HTML Checking for Large Sites
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HTML issues tagged as select.
When nesting a select element inside a label that has a for attribute, the id attribute of the select is required to match it.
The label element represents a caption in a user interface. The caption can be associated with a specific form control, known as the label element’s labeled control, either using the for attribute, or by putting the form control inside the label element itself.
When the select is inside the label, there’s no need to specify a for attribute as there can only be one select, as in this example:
<label> Age <select> <option>young</option> <option>old</option> </select> </label>
However, if the for attribute is specified, then it must match the id of the select like this:
<label for="age"> Age <select id="age"> <option>young</option> <option>old</option> </select> </label>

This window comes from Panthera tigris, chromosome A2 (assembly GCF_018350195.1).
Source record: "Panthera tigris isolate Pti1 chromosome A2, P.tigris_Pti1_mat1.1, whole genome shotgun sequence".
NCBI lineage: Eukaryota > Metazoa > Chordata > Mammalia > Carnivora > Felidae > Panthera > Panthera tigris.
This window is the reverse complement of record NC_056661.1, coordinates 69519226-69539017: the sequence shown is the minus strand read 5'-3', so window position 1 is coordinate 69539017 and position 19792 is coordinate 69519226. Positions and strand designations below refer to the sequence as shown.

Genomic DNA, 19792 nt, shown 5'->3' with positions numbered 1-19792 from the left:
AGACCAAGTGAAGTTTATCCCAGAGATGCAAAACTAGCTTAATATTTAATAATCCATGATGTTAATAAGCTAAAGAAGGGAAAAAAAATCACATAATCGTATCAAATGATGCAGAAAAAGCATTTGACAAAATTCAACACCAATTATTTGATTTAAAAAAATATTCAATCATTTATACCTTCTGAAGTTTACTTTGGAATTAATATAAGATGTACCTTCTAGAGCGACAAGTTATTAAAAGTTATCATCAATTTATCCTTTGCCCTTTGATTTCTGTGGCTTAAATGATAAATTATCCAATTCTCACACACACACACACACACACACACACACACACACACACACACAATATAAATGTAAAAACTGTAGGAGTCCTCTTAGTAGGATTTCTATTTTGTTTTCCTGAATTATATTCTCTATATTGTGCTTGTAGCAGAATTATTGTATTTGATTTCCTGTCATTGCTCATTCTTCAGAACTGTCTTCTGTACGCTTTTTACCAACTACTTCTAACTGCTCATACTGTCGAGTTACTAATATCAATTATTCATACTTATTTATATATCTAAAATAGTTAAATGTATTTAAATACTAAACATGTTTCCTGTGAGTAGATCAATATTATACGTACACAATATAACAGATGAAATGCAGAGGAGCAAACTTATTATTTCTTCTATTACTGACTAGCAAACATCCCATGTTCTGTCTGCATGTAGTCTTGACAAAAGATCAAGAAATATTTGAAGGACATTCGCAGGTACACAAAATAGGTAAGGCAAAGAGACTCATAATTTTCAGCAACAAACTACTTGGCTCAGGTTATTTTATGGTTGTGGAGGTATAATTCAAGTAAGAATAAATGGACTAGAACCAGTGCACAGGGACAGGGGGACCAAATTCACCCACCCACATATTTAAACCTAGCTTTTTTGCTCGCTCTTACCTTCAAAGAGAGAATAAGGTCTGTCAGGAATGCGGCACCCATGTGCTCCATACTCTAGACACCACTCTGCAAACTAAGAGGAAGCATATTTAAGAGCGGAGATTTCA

The multiple attribute is used to indicate that multiple options can be selected in a <select> element. As a boolean attribute, it should only be declared without any value.
You should use:
Here is an example of the correct usage of the multiple attribute:
<label for="colors">Select your favorite colors:</label> <select id="colors" name="colors" multiple> <option value="red">Red</option> <option value="green">Green</option> <option value="blue">Blue</option> <option value="yellow">Yellow</option> </select>
Drop-down lists can be defined in HTML by using the <select> tag, containing the different <option>s. Each <option> must have a name, which can be either contained between <option> and </option>, or alternatively using the label attribute.
<select name="size"> <option value="s">small</option> <option value="m" label="medium"></option> </select>
<select> elements that are required and are not multiple need a placeholder option that has no value, for example:
<select required> <option value="">choose size</option> <option value="s">small</option> <option value="l">large</option> </select>
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